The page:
“Does he really believe in decriminalization? Nobody really knows,” said one national-level observer, who asked to remain anonymous in order to speak freely.
A Familiar Stalemate
At the same time, expecting Biden to solve the legalization question is to fail Civics 101. After all, making and changing laws (that would include the Controlled Substances Act) is Congress’s job.
“We’re waiting for Congress to put legislation on his desk—after all, that’s the way things are supposed to work,” said Aaron Smith, executive director of the National Cannabis Industry Association. NCIA advocates for smaller businesses, and has been waiting in vain for the Senate to pass a version of the banking reform bills that have repeatedly passed the House of Representatives.
“I couldn’t imagine a world in which that isn’t signed into law,” said Smith, who added that in most worlds—including ours—even modest cannabis policy reform would be an enormous nonpartisan win.
For that familiar stalemate, Smith and others blame the intractable United States Senate more than the White House. And anyone keeping score would note that compared to President Donald Trump, whose first attorney general, former Alabama senator Jeff Sessions, put the industry on red alert with vague threats to prosecute state-legal businesses, Biden’s approach has at least been lawful neutral.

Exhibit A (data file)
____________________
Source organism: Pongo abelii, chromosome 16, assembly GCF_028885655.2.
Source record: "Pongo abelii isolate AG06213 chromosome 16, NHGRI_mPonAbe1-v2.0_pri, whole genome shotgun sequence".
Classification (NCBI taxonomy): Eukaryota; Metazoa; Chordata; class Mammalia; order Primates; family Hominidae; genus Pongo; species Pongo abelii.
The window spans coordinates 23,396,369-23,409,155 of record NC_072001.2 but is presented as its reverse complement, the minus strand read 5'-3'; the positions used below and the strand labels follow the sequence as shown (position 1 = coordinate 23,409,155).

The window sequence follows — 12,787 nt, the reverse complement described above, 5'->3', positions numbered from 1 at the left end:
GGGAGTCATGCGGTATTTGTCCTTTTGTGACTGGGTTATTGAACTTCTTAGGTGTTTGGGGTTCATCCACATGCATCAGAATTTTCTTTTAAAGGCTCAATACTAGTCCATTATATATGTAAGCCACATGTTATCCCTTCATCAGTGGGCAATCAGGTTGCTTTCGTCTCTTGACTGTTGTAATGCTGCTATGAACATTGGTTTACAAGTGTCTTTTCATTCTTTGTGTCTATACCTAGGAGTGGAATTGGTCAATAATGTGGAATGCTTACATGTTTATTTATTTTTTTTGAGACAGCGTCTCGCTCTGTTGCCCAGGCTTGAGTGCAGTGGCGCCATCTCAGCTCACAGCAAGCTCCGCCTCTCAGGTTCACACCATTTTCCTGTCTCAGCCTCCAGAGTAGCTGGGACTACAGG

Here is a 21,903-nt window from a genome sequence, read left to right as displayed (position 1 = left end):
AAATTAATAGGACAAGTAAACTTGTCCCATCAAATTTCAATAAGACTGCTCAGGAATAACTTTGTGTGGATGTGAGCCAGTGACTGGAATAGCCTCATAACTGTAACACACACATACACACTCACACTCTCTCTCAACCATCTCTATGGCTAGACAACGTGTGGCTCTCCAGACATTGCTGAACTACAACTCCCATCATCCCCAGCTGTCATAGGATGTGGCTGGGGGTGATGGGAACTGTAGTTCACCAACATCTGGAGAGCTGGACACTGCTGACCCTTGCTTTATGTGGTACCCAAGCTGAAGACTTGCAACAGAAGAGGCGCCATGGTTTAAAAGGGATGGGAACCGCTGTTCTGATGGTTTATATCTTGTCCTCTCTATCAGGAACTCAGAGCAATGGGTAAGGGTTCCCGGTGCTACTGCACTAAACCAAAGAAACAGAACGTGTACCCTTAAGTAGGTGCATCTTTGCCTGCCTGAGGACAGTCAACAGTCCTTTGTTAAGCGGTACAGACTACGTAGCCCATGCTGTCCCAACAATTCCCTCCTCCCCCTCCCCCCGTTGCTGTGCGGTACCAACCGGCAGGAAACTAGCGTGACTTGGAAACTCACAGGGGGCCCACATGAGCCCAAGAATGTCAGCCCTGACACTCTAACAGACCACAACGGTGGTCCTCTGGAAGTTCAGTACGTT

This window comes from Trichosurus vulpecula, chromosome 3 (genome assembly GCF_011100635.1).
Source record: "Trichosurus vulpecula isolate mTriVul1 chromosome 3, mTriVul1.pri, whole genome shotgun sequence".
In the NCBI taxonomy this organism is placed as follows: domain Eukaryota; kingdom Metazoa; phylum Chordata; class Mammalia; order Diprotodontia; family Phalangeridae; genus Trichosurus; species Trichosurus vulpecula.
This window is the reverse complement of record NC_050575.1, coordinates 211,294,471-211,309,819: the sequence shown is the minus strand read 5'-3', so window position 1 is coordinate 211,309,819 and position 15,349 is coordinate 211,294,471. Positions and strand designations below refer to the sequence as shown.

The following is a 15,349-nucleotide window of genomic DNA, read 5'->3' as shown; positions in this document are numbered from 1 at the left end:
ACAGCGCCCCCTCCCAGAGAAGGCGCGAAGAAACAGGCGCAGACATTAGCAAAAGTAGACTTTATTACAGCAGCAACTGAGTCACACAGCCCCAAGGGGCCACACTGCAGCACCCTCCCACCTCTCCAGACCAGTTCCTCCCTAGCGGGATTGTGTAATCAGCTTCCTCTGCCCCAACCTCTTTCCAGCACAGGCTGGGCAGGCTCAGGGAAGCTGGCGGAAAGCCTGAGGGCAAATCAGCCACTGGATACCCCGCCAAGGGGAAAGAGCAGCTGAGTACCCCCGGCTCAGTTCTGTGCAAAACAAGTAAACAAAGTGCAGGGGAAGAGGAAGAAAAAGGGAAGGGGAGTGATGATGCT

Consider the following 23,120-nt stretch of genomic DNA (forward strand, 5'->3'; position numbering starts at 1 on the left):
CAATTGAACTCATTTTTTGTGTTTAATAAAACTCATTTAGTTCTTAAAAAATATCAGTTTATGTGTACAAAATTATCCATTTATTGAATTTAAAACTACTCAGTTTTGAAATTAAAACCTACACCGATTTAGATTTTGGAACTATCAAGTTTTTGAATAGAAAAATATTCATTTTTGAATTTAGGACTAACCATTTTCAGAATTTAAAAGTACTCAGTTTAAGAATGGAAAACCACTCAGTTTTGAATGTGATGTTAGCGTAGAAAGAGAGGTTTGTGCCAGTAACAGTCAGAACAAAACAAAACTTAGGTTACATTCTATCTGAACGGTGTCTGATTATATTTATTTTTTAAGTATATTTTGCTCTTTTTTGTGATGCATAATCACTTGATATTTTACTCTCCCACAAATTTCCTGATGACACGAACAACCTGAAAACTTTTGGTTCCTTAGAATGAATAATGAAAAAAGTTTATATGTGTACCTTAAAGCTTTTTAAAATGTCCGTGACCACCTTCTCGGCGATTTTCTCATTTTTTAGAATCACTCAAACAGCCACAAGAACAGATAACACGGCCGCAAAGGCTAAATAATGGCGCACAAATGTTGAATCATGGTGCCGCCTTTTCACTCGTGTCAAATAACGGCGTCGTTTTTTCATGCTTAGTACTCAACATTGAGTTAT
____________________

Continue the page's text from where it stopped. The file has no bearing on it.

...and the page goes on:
He hasn’t interfered with state-legal businesses; he hasn’t sent federal law enforcement after anyone obeying state law; and legalization continues to spread across the United States without any federal interference.
At the same time, Biden has indeed thus far failed to fulfill a campaign promise to decriminalize marijuana and failed to free federal cannabis prisoners (though how many federal cannabis prisoners there are is unclear; as WeedWeek found, it’s probably way less than 40,000; most people in trouble for marijuana in America are punished under state law, which federal decriminalization would likely not affect.)
Maybe pinning hopes on Biden to legalize cannabis by fiat was naive and wishful thinking. Other observers have said that when confronted with a full plate of COVID-19, an infrastructure bill, climate change, and military conflicts in Afghanistan and now Ukraine, Biden simply does not have the time, energy or ability to make strides on cannabis.
“Criminal justice reform is not a place where the president is going to try to spend political capital,” as Andrew Sidman, a political science professor at the John Jay College of Criminal Justice, told PolitiFact.
Joe Biden would not be the first president to fail to deliver on a campaign promise. Guantanamo Bay is still open and there isn’t a wall separating Mexico from the United States, stretching from the Gulf of Mexico to the Pacific Ocean. Still, if Joe Biden does have a clear idea what he wants to do on the extremely popular issue of federal cannabis legalization, he is doing a tremendous job keeping it a state secret—and, unless it’s “do nothing,” he’s also not getting it done.